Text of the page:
I love train travel and my world travel dreams include great railway journeys.
Today I am writing to you from a train. A train that is taking me on a great railway journey that has long been one of my big dreams.
Why do I love rail travel?
It is often slow travel at its best, allowing a glimpse into the culture and lifestyle of a country you will never get from a plane window. And I freely admit I don’t like driving long distances.
On top of that it is environmentally responsible travel. I hang my head in shame when I think of my annual carbon footprint due to flights.
I have already enjoyed great railway journeys in various parts of the world:
The Indian rail network plays a significant part in my rich memories of travel in the sub continent. From second class day trains and sleepers to the toy trains or mountain railways, train travel in India is the best way to meet the local people.
The Trans Alpine rail journey in New Zealand is a spectacular ride from coast to coast of the beautiful South Island. In Europe the great rail journey from Marseilles in France to Rome in Italy showcases the glamorous French Mediterranean coastline, passes through the tiny principality of Monaco and then the gorgeous Ligurian coast
I still have a number of world travel dreams of great rail journeys. I would love to undertake some of the exciting rail trips available in North America. traversing the Rockies and Canada.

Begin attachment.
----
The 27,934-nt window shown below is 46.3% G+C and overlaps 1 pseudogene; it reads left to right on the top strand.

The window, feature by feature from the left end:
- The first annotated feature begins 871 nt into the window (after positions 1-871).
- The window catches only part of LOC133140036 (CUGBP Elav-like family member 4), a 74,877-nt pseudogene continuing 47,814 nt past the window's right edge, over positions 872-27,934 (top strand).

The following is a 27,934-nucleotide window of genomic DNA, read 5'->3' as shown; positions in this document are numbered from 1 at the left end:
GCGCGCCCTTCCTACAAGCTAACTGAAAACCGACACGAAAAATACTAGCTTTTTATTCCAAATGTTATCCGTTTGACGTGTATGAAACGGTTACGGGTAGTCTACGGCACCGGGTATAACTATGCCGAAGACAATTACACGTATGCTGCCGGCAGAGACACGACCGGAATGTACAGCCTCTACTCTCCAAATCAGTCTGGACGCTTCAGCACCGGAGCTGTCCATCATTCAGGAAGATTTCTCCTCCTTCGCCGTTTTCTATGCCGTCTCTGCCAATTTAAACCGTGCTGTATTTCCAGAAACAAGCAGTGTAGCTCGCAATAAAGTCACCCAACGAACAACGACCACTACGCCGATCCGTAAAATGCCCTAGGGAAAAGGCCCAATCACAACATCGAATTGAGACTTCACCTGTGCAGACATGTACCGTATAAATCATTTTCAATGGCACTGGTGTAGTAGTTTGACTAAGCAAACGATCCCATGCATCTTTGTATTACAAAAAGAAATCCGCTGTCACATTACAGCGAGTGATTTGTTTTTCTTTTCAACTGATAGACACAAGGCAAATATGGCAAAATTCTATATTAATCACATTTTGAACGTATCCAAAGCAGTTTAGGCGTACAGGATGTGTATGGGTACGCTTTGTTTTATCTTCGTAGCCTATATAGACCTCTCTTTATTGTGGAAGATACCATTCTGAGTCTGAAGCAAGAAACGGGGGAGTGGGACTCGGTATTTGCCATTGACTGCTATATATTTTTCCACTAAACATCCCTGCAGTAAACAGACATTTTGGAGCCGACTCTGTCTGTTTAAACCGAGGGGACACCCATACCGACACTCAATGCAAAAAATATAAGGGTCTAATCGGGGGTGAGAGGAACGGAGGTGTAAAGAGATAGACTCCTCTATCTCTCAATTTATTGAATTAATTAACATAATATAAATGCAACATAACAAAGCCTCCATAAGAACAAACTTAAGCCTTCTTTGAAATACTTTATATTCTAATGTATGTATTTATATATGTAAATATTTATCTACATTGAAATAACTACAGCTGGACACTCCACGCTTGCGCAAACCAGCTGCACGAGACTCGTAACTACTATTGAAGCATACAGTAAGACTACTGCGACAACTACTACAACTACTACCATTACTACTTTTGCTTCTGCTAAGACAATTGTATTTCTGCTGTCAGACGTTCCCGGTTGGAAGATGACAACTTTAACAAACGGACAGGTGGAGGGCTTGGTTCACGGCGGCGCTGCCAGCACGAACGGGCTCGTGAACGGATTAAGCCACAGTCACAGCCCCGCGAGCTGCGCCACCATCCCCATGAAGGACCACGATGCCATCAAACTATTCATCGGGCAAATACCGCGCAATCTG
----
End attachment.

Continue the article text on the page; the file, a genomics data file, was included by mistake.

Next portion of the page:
The Trans Siberian or Trans Mongolian great railway journey is definitely on my bucket list – perhaps for next year.
In South Africa there is a famous train that runs from Johannesburg to Cape Town that I would love to take one day. (Hello Sue of 8 Women Dream!)
In the meantime here I am on Australia’s Trans Continental train, the Indian Pacific.
Traveling 2,659 kilometers between the state capitals of Adelaide and Perth, across the vastness of the Nullabor Plain through some of the sunburned continent’s most remote and inhospitable landscapes.
This journey brings home to me both the immensity of Australia, the challenges involved in establishing such a railway line, and the vital role the railway played in connecting the world’s remotest city – Perth – with the more inhabited side of the country.
I am imagining the great camel trains of equipment and supplies and the thousands of men working in the dry heat, risking injury and typhoid.
I have watched the sun rise from my berth and seen kangaroos hopping and Emus striding across some of Australia’s unique landscape.
It is nearly time to head to the dining car for breakfast so I had better sign off.
Natasha von Geldern
Go Travel the World!